Qualifying emergency vehicles and qualifying vehicles carrying people with disabilities will be totally exempt, as will school buses, buses providing scheduled commuter services open to the public, commuter vans licensed with the NYC Taxi and Limousine Commission and specialized government vehicles.

Several officials and electeds celebrated the MTA board’s vote on the plan that many hope will bring help to the city’s transit riders, the environment and those who do need to drive to the city with less traffic in lower Manhattan.

“After nearly five years of gridlock, the MTA board finally paved the way for congestion pricing in New York City,” said city Comptroller Brad Lander. “Congestion pricing will ease traffic, cut carbon emissions and provide our beleaguered transit system with the resources it needs to modernize signals, boost accessibility, and serve more riders.”

Local Queens officials, like Western Queens Assemblymember Zohran Mamdani also celebrated the toll’s passage, but said he wanted to see the MTA meet the goals of bettering transit service for outer borough residents.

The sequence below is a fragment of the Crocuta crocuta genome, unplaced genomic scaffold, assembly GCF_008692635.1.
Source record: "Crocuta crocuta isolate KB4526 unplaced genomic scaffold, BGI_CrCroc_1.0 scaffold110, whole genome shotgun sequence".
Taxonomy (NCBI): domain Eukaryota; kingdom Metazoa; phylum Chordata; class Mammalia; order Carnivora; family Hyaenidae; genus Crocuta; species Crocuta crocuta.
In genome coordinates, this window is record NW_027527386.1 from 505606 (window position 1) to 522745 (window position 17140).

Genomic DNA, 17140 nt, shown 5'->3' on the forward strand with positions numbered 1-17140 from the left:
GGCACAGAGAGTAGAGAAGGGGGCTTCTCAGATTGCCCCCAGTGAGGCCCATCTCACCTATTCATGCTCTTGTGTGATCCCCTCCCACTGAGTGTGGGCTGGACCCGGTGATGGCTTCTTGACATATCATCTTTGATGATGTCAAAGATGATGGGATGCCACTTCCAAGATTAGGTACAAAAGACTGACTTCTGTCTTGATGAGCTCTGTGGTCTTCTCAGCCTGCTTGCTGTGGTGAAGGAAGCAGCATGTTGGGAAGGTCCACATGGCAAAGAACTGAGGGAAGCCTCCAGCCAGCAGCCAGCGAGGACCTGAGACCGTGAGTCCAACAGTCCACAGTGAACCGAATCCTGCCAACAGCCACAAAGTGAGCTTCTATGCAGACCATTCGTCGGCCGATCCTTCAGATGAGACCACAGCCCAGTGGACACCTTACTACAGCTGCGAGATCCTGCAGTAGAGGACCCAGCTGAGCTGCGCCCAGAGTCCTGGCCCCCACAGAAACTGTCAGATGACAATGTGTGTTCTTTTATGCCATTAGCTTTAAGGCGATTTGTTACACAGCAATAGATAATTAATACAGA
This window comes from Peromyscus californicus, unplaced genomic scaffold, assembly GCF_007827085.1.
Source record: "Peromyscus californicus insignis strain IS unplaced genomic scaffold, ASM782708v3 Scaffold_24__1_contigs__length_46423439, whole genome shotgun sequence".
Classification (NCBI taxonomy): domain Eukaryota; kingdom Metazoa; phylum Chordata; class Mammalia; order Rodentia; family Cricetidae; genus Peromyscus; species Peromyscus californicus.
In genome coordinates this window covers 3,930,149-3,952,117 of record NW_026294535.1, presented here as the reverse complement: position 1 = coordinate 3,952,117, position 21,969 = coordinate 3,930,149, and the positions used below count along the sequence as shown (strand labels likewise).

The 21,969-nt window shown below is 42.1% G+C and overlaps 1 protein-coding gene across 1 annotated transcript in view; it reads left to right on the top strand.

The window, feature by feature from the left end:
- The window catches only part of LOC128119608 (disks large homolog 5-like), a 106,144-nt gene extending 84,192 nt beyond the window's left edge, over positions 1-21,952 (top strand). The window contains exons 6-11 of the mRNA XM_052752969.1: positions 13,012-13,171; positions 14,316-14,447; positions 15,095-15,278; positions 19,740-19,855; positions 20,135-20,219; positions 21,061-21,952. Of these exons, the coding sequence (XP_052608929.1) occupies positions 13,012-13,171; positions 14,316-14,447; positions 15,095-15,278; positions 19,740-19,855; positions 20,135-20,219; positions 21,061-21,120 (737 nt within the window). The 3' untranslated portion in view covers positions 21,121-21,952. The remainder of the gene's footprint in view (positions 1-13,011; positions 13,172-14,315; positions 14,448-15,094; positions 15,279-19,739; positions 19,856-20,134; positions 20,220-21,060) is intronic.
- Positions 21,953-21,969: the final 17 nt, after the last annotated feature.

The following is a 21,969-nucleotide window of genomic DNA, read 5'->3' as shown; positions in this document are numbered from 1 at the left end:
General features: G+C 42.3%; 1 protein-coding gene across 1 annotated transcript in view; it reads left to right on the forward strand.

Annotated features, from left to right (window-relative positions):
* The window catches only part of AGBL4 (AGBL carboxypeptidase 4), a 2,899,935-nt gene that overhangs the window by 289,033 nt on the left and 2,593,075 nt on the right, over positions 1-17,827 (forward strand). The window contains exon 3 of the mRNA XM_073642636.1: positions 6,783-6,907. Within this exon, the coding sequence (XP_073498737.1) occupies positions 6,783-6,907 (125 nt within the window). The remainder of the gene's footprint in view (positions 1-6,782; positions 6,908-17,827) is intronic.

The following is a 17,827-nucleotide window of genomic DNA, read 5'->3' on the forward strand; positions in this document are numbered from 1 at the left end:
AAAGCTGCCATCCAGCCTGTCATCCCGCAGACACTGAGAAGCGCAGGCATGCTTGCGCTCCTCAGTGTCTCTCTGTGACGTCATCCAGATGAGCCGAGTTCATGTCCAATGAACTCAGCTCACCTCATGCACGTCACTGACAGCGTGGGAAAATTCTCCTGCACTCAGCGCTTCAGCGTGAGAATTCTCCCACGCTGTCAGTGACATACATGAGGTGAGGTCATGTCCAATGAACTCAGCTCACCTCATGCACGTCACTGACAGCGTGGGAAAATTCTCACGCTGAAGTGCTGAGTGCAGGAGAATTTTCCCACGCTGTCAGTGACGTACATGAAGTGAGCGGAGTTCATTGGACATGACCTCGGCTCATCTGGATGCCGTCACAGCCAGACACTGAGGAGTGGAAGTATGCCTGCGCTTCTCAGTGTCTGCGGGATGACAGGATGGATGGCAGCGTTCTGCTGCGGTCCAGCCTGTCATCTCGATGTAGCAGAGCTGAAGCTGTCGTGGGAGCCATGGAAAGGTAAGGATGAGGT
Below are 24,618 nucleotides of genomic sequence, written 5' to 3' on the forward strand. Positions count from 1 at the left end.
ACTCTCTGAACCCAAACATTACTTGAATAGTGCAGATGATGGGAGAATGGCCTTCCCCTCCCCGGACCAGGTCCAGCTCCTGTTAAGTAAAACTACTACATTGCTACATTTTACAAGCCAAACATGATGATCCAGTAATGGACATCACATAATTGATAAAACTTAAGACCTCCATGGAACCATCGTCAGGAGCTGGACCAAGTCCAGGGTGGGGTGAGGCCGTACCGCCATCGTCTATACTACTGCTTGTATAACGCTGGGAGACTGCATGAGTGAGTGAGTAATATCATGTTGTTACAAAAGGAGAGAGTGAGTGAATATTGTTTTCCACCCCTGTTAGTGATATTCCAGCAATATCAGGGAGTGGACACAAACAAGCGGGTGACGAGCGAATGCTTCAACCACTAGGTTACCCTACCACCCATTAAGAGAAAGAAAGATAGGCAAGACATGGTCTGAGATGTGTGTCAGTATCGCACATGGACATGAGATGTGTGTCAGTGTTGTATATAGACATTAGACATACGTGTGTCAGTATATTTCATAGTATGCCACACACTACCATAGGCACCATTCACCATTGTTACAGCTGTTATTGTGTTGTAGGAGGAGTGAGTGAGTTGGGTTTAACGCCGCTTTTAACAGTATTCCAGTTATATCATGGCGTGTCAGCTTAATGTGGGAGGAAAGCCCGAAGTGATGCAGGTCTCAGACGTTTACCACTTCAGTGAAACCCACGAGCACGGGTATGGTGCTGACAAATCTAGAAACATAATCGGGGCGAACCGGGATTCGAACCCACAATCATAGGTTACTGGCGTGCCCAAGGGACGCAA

“The promise of congestion pricing has long been to transform our city’s public transit,” Mamdani said in a statement. “Congestion pricing cannot just make it more expensive for New Yorkers to drive: instead, we must deliver on this promise for New Yorkers by making public transit more frequent, reliable, and affordable from the very first day of the toll.”

Mamdani is currently pushing for his “Get Congestion Pricing Right” plan, which includes a $90 million infusion for buses to get into the final state budget next week.

On Wednesday when asked about the legislator’s plan, Lieber said the MTA is “always happy to increase service.”

However, not everyone is ready to pay the fare, including some Queens officials who argue the toll will be at the disadvantage of drivers in the World’s Borough who will have to routinely pay the toll to get to work.

"The MTA Board's approval of congestion pricing is a blatant assault on every New Yorker who's already struggling to get by,” Councilmember Bob Holden said in a statement. “It's a disgusting cash grab that punishes our most vulnerable — those with no choice but to commute from transit deserts.”

Although Holden’s office did not reply to follow-up questions, the Common Sense Caucus co-chair said that more legal challenges for congestion pricing could be on the horizon.